"At least we're not seeing it go up," said one of the report's authors, Cheryl Fryar. The report was released Wednesday by the Centers for Disease Control and Prevention.
There's also been no change in the proportion of calories that kids get from fast food daily. It's been at about 12 percent for the last decade, slightly more than the 11 percent previously reported for adults.
Fast food is considered heavy in calories, and scientists have pointed at drive-thru french fries and takeout pizza as contributors to kids being overweight. Childhood obesity, a national health concern, has been stable at about 17 percent over the last decade.
For the study, the CDC asked about 3,100 children ages 2 through 19 (or their parents) what they ate over the previous 24 hours. The survey was done in 2011 and 2012.
The findings are averages, meaning they include some children who almost never ate fast food as well as others who ate a lot of it.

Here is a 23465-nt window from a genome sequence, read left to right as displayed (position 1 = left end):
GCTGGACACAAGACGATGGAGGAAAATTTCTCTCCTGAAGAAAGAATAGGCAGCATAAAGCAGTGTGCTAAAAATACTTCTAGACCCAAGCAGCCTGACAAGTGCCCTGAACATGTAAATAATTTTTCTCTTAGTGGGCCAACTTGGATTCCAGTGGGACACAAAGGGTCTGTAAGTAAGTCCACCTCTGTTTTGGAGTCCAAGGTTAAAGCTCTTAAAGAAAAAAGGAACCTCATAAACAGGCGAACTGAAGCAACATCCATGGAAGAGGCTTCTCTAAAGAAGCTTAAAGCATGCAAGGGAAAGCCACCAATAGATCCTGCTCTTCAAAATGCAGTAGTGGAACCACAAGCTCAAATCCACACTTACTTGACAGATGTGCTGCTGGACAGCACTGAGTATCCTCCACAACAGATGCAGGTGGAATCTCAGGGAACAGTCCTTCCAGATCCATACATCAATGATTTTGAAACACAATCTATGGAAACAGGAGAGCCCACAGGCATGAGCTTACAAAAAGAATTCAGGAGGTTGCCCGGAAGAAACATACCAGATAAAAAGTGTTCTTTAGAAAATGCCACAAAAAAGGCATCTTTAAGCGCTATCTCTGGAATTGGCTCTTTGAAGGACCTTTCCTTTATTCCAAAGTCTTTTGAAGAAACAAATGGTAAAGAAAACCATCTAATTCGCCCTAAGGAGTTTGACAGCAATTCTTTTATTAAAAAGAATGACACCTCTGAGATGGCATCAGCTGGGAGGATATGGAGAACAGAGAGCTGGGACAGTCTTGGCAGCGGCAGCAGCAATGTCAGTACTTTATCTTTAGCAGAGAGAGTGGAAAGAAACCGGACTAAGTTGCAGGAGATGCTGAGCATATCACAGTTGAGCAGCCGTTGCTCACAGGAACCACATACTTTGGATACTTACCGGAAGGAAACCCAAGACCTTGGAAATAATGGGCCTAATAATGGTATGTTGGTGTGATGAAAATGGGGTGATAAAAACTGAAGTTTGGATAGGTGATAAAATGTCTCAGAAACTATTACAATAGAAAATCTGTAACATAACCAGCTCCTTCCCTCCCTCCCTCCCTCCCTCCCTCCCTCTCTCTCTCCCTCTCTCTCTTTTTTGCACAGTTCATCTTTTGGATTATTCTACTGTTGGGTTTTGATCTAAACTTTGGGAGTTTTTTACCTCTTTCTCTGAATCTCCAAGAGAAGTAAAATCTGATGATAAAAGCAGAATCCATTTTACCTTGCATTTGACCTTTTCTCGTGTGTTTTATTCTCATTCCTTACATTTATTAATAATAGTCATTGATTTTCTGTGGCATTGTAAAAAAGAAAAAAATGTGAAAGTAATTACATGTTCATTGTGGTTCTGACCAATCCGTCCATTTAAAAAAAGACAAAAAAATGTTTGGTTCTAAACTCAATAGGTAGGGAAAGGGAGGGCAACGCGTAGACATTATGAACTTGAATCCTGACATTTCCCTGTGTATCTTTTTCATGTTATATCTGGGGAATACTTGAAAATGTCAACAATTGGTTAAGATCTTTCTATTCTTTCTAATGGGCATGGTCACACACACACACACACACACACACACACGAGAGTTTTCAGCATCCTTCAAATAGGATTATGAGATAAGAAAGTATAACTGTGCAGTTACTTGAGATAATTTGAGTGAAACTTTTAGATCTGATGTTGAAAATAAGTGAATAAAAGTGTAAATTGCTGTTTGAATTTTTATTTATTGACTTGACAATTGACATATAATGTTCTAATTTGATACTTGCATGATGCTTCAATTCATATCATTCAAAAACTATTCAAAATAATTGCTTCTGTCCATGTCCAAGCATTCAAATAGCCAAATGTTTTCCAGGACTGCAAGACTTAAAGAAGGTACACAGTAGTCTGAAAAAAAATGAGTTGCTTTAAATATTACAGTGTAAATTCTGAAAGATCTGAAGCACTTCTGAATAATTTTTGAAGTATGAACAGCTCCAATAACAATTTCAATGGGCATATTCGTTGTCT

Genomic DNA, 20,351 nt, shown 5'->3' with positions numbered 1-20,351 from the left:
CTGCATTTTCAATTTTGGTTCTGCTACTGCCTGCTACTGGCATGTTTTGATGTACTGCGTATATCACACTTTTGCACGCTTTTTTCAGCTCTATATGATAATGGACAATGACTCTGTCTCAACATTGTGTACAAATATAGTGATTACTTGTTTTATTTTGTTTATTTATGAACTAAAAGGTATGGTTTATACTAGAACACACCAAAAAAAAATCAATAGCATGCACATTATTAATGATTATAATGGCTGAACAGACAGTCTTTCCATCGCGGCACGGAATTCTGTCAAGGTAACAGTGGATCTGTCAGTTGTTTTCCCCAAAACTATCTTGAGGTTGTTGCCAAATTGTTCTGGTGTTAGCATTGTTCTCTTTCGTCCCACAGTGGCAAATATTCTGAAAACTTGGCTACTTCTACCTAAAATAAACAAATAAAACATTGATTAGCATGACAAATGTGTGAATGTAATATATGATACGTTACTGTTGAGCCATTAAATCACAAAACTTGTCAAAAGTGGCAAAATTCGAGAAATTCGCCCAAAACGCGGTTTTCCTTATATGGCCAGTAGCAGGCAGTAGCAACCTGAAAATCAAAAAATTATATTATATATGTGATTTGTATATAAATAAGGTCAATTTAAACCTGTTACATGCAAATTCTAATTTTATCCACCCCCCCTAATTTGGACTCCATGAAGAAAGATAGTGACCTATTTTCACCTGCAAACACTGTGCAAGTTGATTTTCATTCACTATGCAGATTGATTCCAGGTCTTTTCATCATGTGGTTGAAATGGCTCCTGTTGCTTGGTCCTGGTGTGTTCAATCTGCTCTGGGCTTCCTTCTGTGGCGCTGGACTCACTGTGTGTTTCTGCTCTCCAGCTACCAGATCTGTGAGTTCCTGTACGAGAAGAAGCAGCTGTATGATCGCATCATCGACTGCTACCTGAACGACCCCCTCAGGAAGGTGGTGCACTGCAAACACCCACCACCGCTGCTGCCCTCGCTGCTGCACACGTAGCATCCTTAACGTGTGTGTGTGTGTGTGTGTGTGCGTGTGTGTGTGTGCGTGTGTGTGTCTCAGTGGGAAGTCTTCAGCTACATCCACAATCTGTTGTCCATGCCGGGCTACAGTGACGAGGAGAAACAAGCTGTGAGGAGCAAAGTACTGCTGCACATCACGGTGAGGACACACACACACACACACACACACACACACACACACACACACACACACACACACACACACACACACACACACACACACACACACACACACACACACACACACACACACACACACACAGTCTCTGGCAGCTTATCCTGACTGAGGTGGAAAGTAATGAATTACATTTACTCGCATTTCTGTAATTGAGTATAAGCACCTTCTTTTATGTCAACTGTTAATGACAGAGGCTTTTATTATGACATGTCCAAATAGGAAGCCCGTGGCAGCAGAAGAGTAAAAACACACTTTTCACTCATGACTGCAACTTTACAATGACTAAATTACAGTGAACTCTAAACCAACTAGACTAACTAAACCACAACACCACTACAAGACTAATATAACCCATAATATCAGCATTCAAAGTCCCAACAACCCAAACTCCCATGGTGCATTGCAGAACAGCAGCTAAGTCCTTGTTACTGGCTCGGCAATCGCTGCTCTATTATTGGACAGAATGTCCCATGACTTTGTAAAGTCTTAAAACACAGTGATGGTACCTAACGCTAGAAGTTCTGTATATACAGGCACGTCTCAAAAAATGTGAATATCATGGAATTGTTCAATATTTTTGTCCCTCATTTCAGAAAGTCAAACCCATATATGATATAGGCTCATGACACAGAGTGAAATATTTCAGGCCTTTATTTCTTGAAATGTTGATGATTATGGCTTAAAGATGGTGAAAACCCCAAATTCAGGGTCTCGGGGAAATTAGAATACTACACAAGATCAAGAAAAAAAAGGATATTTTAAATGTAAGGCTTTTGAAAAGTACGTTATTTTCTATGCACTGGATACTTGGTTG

The researchers found:
- Adolescents got about 17 percent of their daily calories from fast food, compared to about 9 percent in younger children.
- Black, white and Hispanic youth all got roughly the same proportion of their daily calories from fast food, around 12 percent. For Asians, the average was significantly lower, at 8 percent.
- There was no significant difference between kids from families of different income levels. Some studies have found a difference, Fryar noted.
The study didn't give calorie totals, but other government research suggests kids consume about 1,900 calories a day. That means kids average about 245 calories each day from fast food. That's about the equivalent of a basic McDonald's hamburger.
In addition to impacting children's health and obesity rates, other research suggests that too much fast food could also take a toll on their academic success.
A study published in Clinical Pediatrics last December found that kids who ate the most fast food in fifth grade had lower improvements in test scores in reading, math and science by eighth grade. More than two-thirds of fifth-graders in that study reported eating fast food at least once in the previous week. One in five said they'd eaten at least four fast food meals during that time.
A number of proposals have aimed to reduce fast food marketing to kids or to increase healthy menu options. One bill proposed recently by a New York city council member would require lower calories, sodium and fat content in any fast food children's meals sold with a toy, and add more nutrition through fruit, vegetables or whole grains.